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This webinar was presented live on February 24, 2021.
Alarming food and nutrition headlines not only confuse consumers but may also result in the exclusion of nutrient-rich foods from the diet. Nutrition and health recommendations should be based on the scientific evidence and not the results of a single study heralded in the media. This can be challenging especially for topics that evoke strongly held and emotional beliefs that often defy scientific reality. This presentation will examine some of the current popular nutrition topics in the news and the real scientific facts behind them as well as effective strategies to communicate with patients, clients and consumers on these topics.
CPE Level: 2
Learning Need Codes: 4040, 5280, 5370, 9020
Performance Indicators: 4.1.2, 6.2.5, 6.3.7, 6.3.11, 8.1.2, 8.3.6
- Critically evaluate studies that have been sensationalized in the media.
- Identify the scientific facts behind popular nutrition myths in the media.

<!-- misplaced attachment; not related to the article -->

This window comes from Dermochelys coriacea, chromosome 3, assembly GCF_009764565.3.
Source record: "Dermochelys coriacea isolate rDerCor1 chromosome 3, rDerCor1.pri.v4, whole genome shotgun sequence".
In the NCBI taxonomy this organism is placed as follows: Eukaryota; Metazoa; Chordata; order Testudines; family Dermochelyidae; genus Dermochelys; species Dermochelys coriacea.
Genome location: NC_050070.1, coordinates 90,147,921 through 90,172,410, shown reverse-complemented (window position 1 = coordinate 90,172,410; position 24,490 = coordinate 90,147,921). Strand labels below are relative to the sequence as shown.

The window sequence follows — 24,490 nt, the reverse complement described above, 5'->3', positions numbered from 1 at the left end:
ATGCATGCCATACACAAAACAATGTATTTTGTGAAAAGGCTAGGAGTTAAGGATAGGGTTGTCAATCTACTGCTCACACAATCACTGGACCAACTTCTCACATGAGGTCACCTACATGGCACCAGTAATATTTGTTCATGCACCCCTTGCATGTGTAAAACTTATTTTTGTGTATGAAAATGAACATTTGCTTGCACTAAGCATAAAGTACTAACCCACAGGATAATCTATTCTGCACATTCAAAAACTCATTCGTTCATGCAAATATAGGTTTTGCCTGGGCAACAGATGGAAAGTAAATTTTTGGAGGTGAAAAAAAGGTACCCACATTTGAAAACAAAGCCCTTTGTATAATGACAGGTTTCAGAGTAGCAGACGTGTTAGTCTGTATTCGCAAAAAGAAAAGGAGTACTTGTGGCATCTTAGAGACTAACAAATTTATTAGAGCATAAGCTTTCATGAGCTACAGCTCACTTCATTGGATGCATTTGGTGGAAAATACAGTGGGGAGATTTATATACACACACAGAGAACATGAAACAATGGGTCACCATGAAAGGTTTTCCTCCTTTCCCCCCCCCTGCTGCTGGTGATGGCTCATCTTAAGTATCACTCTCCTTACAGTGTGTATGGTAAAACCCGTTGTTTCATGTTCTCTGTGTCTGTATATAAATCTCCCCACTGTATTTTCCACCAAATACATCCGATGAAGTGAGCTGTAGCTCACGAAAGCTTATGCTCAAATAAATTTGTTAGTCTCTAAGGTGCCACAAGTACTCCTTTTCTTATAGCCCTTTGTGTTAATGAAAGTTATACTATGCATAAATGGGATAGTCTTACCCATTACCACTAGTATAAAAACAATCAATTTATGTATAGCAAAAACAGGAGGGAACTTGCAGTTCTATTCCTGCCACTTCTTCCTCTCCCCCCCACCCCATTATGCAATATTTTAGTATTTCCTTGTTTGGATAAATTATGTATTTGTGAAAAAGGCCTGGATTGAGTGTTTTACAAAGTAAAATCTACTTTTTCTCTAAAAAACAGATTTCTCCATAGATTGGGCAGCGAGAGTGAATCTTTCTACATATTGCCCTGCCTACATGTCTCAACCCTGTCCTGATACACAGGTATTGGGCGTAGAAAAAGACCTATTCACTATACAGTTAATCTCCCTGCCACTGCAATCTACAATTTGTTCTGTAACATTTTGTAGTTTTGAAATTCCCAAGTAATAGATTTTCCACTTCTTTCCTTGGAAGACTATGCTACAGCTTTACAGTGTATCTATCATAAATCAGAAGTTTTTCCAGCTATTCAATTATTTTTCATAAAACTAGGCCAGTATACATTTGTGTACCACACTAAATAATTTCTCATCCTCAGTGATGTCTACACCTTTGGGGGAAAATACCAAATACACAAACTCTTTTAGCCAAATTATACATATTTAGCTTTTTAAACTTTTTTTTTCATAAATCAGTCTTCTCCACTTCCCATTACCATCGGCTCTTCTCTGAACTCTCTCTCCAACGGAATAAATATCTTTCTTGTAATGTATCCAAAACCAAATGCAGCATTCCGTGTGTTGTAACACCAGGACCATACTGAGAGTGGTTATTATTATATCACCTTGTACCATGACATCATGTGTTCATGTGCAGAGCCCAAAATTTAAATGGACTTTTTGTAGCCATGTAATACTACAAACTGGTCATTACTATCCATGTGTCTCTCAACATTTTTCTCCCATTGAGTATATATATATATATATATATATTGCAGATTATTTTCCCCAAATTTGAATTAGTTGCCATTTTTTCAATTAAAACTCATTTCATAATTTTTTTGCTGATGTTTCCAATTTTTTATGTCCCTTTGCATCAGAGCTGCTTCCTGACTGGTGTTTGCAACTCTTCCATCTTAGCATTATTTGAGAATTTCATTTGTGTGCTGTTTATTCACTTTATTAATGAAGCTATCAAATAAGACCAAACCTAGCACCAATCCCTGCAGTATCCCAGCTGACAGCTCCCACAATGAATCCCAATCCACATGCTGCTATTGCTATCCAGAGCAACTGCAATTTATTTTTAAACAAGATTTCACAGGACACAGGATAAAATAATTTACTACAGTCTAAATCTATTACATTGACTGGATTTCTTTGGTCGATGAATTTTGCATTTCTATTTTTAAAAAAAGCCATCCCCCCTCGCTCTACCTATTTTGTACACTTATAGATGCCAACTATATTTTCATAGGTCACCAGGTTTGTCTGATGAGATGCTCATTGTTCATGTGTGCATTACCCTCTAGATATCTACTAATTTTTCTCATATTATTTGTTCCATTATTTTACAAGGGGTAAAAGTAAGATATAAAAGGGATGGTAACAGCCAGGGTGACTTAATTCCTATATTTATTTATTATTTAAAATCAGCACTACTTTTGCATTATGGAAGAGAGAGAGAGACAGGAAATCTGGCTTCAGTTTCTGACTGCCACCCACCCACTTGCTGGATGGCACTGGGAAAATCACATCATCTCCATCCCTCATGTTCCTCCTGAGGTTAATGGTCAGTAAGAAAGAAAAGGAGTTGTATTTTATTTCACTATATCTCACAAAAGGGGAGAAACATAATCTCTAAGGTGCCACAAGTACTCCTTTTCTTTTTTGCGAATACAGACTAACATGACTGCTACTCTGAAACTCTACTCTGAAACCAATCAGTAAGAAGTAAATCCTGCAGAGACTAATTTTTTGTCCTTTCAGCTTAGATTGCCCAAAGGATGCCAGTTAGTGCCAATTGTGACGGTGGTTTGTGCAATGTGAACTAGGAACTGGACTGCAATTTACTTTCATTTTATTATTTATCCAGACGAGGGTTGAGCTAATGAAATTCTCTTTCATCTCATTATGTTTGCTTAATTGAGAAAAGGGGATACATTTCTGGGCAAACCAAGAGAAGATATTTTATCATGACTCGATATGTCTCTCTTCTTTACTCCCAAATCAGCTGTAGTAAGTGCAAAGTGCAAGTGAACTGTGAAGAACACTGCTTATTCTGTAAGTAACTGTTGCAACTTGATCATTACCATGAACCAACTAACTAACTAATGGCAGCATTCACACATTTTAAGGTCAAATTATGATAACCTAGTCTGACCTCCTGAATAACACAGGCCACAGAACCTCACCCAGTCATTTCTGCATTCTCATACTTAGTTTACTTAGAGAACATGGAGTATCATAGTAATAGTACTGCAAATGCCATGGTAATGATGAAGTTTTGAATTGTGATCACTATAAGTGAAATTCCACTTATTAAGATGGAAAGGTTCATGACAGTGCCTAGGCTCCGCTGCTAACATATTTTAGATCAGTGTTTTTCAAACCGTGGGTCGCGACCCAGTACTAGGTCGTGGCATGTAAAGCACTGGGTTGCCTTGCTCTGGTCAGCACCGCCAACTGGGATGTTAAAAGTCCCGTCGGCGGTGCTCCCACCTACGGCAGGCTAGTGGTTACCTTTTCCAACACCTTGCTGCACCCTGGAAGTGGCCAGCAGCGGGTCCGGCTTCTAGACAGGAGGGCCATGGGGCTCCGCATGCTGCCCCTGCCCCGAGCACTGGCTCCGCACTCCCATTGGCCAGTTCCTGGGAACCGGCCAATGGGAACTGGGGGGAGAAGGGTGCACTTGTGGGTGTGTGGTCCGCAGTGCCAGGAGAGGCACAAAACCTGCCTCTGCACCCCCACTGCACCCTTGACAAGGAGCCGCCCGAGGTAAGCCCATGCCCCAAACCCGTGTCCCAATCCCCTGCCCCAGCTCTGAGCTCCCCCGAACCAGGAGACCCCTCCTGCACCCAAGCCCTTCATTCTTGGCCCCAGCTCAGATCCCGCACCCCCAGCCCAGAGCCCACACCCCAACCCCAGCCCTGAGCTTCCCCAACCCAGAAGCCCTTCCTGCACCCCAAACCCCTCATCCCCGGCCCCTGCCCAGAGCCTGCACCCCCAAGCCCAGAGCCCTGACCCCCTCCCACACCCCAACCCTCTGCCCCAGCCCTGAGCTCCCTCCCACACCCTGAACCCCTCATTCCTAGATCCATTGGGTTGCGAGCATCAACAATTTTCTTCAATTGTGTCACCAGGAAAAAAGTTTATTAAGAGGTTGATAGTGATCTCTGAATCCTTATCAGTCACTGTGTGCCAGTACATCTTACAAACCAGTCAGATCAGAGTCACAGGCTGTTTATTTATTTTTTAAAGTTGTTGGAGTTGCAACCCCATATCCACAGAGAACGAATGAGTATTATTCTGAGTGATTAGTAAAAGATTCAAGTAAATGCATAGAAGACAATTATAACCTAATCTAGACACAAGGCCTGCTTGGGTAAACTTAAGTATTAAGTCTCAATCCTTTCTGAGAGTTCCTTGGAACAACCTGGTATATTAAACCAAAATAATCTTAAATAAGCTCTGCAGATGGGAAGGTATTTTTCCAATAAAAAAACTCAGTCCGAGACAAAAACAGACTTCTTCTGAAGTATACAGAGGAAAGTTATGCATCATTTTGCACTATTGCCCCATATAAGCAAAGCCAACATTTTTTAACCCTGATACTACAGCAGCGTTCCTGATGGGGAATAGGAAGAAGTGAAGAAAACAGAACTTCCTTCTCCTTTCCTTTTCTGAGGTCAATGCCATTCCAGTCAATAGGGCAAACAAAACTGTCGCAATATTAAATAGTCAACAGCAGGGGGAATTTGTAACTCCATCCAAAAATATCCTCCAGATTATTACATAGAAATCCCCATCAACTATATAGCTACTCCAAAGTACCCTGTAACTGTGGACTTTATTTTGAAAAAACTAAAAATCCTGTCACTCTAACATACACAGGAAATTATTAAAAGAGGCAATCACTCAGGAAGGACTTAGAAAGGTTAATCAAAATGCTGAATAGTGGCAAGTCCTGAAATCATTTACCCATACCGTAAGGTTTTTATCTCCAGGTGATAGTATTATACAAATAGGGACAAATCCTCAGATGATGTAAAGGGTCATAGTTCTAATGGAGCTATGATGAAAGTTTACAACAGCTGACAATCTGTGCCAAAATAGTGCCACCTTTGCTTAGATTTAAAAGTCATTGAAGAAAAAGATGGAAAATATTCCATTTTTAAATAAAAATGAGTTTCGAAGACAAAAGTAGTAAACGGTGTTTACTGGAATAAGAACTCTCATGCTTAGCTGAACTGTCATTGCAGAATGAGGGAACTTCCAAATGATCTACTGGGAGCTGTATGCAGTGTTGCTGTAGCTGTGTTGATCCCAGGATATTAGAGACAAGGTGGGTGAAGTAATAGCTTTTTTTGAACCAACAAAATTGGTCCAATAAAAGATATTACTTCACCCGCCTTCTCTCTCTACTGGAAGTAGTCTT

- Explain the nutritional consequences of omitting specific foods from the diet that have been vilified in the media.
- Communicate effectively with audiences to dispel food myths and fears promoted in the media.
Neva Cochran, MS, RDN, LD, FAND
Neva Cochran is a registered dietitian nutritionist based in Dallas. She serves as a nutrition communications consultant to food, nutrition and agriculture organizations and is a frequent speaker at local and state Academy conferences. She is passionate about promoting fact-based food and nutrition information to help people eat beyond the headlines and enjoy a variety of nutrient-rich foods. An active member of the Academy of Nutrition and Dietetics at the district, state and national level throughout her career, she currently serves as Chair of the Texas Academy Nominating Committee and Secretary of the Dietitians in Business and Communication Dietetic Practice Group. She was a 2012 recipient of the Academy's Medallion Award and the 2016 Texas Academy's Outstanding Preceptor Award. She earned a BS in nutrition and dietetics from the University of Oklahoma, a master's in nutrition from the Texas Woman's University and completed her dietetic internship at Texas Health Resources Presbyterian Hospital in Dallas.